Over 12 months 92,018 patients were registered at entry points at MGH; of these the diagnosis was missing, unreadable or could not be confirmed in 2637 (2,9%). The selected NCD were found in 6423 (7.2%) of the 89,381 patients considered for analysis. Overall, 9290 (10.4%) patients were admitted to wards, 3398 (3.8%) died and 1047 (1.2%) were transferred for specialized care (Fig. 2).

Burden and profile of the selected NCD

The 6423 patients with NCD had median age 27 years and 58.4% were females. The diseases were distributed as follows: arterial hypertension (2397;37.31%), mental illness (1497;23.30%), asthma (1495;23.28%), diabetes (628;9.78%), stroke (299;4.66%), chronic obstructive pulmonary disease 61 (0.95%) and cancers 46 (0.72%).

Most patients were adults aged 18–64 (4665; 72.6%). The elderly (> 65 years) were proportionally more represented for chronic obstructive pulmonary disease (50.8%) and stroke (32.8%), while children and adolescents represented 43.4% of patients with asthma. Cancer was more frequent in adults 18–64 years (44 out of the 46 cases). The age distribution of patients for each selected condition is presented in Fig. 3.

Fig. 2
figure 2

Summary of patients registered at MGH over 12 months with breakdown of traumatic, non-traumatic patients diagnosed with selected conditions and other patients see seen at entry points. “INJURY” includes physical injury and poisoning (except if related to suicidal attempt, in which case it was considered mental illness); “OTHERS” include CD and other non-communicable diseases that were not selected for surveillance

Female predominance was marked for arterial hypertension (68,3% females vs 31.7% males) and depression (65.5% females vs 44.5 males), while there was male predominance for alcohol abuse (66.1% males vs 33.9% females). Table 2 shows gender distribution for each selected condition.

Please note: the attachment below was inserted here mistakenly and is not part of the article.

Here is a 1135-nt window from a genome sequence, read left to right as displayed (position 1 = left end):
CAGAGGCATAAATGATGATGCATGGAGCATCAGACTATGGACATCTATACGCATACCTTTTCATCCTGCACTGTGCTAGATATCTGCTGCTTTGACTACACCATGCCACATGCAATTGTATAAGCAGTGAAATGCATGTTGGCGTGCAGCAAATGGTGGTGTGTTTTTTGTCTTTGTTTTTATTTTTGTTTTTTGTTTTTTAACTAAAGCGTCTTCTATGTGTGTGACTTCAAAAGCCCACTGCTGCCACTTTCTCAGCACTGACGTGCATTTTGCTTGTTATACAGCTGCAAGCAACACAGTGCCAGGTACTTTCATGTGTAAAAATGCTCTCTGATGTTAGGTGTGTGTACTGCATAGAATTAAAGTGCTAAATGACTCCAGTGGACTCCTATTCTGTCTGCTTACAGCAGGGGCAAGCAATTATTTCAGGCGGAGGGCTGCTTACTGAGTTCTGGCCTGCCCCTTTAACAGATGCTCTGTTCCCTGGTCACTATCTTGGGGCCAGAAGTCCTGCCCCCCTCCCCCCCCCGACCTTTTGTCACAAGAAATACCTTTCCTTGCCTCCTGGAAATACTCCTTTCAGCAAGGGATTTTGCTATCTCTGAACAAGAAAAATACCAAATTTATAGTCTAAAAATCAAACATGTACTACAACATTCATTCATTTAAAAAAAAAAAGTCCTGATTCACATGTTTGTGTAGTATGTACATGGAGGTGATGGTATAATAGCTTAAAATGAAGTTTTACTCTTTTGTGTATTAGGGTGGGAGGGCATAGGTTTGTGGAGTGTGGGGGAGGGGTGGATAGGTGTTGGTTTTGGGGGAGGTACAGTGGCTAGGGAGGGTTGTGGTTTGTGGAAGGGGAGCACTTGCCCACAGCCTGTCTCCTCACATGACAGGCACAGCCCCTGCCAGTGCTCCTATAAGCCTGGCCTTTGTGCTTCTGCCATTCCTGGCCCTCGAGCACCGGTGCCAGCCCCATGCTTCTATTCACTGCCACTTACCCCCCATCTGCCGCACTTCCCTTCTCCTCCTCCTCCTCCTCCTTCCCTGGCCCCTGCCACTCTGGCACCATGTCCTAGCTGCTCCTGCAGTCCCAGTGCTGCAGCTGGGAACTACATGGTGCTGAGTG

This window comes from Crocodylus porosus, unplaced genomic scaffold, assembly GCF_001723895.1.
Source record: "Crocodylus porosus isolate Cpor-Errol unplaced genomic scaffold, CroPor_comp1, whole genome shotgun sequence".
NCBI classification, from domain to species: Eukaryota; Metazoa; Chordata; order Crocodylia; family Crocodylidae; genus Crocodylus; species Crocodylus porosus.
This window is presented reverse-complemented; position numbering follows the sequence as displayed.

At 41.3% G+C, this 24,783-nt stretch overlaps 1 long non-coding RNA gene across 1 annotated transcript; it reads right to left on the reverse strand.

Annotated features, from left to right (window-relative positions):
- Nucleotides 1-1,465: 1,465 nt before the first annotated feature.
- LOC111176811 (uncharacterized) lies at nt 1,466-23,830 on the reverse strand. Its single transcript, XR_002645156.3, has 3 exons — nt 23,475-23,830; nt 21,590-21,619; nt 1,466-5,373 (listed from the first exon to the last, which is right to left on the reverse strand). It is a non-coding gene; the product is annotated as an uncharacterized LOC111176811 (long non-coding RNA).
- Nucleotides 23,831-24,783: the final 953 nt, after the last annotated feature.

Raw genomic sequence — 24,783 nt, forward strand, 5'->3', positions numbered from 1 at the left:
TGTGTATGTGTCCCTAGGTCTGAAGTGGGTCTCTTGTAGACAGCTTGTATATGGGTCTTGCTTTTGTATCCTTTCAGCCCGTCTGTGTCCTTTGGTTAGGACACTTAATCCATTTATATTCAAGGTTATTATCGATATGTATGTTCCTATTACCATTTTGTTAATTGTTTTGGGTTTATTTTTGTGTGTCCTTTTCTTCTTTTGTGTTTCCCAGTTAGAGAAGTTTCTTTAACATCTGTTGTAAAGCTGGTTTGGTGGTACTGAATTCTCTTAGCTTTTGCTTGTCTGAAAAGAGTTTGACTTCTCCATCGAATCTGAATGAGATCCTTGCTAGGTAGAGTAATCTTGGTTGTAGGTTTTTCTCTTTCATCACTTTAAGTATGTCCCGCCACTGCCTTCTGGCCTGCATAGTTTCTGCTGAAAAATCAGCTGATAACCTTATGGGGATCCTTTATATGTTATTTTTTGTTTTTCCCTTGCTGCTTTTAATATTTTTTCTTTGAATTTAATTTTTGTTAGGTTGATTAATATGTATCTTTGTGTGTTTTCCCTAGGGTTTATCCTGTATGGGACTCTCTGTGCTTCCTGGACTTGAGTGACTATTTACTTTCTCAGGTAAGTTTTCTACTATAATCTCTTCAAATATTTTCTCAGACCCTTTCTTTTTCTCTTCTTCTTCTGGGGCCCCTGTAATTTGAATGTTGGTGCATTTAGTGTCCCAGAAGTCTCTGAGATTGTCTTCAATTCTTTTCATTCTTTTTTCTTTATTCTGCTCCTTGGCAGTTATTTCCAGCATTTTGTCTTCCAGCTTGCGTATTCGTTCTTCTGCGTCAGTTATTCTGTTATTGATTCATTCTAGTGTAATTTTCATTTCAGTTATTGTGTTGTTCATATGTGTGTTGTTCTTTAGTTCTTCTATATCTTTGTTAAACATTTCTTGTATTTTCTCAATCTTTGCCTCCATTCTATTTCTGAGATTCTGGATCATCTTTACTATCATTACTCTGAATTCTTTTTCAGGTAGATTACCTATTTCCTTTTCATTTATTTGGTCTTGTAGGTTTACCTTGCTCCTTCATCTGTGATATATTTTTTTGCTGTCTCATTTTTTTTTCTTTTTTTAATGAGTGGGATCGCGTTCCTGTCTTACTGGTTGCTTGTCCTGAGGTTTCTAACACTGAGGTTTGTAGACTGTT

Fig. 3
figure 3

Distribuition of selected NCD by age groups

Table 2 Frequency of selected NCD by gender, with mental illness disaggregated by the diagnosis considered in the study


Emergency transfers were needed for 76 patients (1.2%) patients with selected NCD. The most common causes were hypertensive emergencies (31; 40.8%) and stroke (18; 23.7%). Of the 24 patients that died at entry points (0.3%) 16 were aged 18 to 64 years and 10 had hypertensive emergencies.


This study provided a model to incorporate NCD surveillance into an existing HIS directed to CD. Our results reveal for the first time facility-based data on occurrence and profile of NCD in Mozambique, which is essential to inform policy and promote health system responses to address the growing threat represented by these conditions in this low-income country with shortage of human resources. Hypertension, chronic respiratory diseases and mental illnesses constituted 84% of selected NCD in this predominantly young population. Finally, the gender- and age-specific patterns provide valuable data for using patient-centered approaches in designing local NCD clinics.

WHO supported Stepwise Approach to Surveillance (STEPS) surveys [1, 3, 16] have provided initial data on prevalence of risk factors for chronic diseases in the country. Our study is an attempt to complement data from these community-based surveys, by providing information on service demand and burden at first referral level of the health system. Our approach included training of health professionals, selection of diseases to target and tailoring of existing data collection tools because, like in may under-resourced settings in Africa, NCD surveillance has never been done in our hospital. Additionally, due to task-shifting of specialist’s skills to general practitioners and clinical officers in our setting, we though that an introductory course on diagnosis and surveillance would equip all involved with the necessary knowledge to ensure quality of diagnosis. Moreover, by addressing the institutional surveillance capacities to support chronic care and high demand – two major barriers to NCD surveillance in under-resourced settings – with the health workers involved in care provision and surveillance we expect to create a sense of ownership and community engagement.

Loss of information in 2.9% patients occurred despite continuous support by INS researchers, but was higher during the first 3 months of the study. Overall we were able to capture full data from over 97% patients. In South Africa factors that influenced correct disease notification by health care providers were their perceptions of workload (OR 0.84, 95% CI 0.70–0.99, p = 0.043) and usefulness of the information collected (OR 0.84, 95% CI 0.71–0.99, p = 0.040) [20]. Considering the high workload of health care providers at MGH and the diversity in their background, we implemented continuous supervision and frequent feedback meetings. However, no association was found between correct notification and experience or training on disease surveillance, understanding of the purpose of the surveillance system, or even perception of feedback given to health care providers [20], and thus qualitative research would be advisable to understand the reasons behind our findings.